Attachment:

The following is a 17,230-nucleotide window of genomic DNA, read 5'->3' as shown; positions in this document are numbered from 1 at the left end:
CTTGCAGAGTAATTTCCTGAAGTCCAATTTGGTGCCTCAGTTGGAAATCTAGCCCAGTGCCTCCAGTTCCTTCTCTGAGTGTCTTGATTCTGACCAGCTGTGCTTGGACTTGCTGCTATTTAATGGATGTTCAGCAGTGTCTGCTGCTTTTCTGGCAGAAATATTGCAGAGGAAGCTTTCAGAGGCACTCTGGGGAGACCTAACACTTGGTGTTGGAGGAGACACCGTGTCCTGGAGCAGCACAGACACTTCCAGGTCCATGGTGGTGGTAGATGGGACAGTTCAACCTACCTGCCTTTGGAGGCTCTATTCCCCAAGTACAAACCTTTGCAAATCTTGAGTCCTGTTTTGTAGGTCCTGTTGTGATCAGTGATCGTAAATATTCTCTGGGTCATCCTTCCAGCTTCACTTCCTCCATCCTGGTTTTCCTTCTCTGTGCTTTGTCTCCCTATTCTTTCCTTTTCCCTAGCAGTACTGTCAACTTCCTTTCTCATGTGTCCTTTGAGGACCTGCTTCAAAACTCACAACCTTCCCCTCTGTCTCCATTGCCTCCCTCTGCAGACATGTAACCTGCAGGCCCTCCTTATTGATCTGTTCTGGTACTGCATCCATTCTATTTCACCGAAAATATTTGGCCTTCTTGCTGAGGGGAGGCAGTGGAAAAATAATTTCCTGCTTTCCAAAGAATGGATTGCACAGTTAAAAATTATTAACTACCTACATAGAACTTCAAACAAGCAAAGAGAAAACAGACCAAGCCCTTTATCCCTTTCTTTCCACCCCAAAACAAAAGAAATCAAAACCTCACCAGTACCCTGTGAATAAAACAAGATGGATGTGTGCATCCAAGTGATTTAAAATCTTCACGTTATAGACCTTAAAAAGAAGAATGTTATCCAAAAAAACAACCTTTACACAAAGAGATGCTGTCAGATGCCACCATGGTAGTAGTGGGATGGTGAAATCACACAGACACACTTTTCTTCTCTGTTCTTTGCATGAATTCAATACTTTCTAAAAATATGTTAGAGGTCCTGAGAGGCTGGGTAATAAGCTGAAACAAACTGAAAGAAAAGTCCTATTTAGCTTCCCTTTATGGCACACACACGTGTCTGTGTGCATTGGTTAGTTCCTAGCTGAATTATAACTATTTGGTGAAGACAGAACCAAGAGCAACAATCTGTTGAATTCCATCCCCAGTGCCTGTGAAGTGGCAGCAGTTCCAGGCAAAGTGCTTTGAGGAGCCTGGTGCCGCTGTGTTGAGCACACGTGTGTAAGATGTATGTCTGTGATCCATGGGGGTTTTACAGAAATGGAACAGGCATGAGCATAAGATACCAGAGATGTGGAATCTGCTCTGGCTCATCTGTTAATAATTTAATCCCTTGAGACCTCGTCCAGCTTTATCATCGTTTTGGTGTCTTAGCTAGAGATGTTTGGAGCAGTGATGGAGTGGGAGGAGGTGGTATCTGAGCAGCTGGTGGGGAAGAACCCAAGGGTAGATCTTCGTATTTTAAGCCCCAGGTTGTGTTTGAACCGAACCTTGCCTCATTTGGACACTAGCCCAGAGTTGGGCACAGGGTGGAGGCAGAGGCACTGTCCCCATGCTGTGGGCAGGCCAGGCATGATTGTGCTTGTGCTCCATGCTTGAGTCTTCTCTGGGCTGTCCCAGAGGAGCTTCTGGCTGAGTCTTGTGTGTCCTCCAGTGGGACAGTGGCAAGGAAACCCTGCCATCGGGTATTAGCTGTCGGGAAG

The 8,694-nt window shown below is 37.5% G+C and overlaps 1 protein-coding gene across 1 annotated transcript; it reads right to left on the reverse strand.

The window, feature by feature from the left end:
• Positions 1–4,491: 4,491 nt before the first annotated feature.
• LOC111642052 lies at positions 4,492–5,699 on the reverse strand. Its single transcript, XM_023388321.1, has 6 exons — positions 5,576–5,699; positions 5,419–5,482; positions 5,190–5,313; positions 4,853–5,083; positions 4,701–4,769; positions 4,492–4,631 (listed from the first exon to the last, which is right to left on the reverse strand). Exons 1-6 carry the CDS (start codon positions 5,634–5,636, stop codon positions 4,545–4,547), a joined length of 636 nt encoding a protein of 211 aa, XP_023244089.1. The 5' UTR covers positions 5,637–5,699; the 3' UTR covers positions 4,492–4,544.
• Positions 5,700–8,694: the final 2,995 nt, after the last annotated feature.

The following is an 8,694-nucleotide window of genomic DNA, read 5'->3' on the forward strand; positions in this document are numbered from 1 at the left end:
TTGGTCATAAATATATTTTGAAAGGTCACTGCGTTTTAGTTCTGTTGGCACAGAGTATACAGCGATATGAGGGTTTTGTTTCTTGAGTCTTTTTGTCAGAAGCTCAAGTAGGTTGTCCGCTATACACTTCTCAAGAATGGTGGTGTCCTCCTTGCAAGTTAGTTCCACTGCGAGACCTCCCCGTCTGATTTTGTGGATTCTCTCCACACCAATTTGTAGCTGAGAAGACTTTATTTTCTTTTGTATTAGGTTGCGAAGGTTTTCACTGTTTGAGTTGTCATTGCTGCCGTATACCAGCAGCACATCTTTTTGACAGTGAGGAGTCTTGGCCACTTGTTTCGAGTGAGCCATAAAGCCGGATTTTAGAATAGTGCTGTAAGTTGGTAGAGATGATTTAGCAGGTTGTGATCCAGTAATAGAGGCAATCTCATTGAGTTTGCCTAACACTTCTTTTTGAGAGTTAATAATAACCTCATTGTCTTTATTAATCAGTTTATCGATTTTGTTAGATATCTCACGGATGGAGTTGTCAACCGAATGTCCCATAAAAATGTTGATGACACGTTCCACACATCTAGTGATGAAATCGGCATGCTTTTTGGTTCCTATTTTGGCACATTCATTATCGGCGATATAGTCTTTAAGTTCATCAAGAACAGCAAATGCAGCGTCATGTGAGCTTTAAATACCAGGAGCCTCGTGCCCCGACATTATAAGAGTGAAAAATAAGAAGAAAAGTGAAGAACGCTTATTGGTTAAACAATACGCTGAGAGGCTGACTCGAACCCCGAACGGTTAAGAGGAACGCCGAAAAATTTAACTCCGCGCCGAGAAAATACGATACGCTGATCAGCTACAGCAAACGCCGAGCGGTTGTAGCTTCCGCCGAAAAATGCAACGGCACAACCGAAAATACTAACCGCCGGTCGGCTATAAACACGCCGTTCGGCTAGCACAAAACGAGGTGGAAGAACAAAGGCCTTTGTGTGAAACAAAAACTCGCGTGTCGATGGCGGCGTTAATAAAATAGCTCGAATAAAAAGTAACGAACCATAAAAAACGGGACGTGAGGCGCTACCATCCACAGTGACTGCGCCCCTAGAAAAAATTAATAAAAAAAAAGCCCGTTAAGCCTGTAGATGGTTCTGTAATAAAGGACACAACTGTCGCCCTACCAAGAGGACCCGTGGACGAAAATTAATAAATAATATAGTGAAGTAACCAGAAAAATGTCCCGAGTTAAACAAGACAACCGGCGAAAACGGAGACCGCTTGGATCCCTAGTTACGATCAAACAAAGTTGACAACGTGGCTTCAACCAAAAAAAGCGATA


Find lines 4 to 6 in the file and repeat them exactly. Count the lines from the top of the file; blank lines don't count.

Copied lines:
The window, feature by feature from the left end:
• Positions 1–4,491: 4,491 nt before the first annotated feature.
• LOC111642052 lies at positions 4,492–5,699 on the reverse strand. Its single transcript, XM_023388321.1, has 6 exons — positions 5,576–5,699; positions 5,419–5,482; positions 5,190–5,313; positions 4,853–5,083; positions 4,701–4,769; positions 4,492–4,631 (listed from the first exon to the last, which is right to left on the reverse strand). Exons 1-6 carry the CDS (start codon positions 5,634–5,636, stop codon positions 4,545–4,547), a joined length of 636 nt encoding a protein of 211 aa, XP_023244089.1. The 5' UTR covers positions 5,637–5,699; the 3' UTR covers positions 4,492–4,544.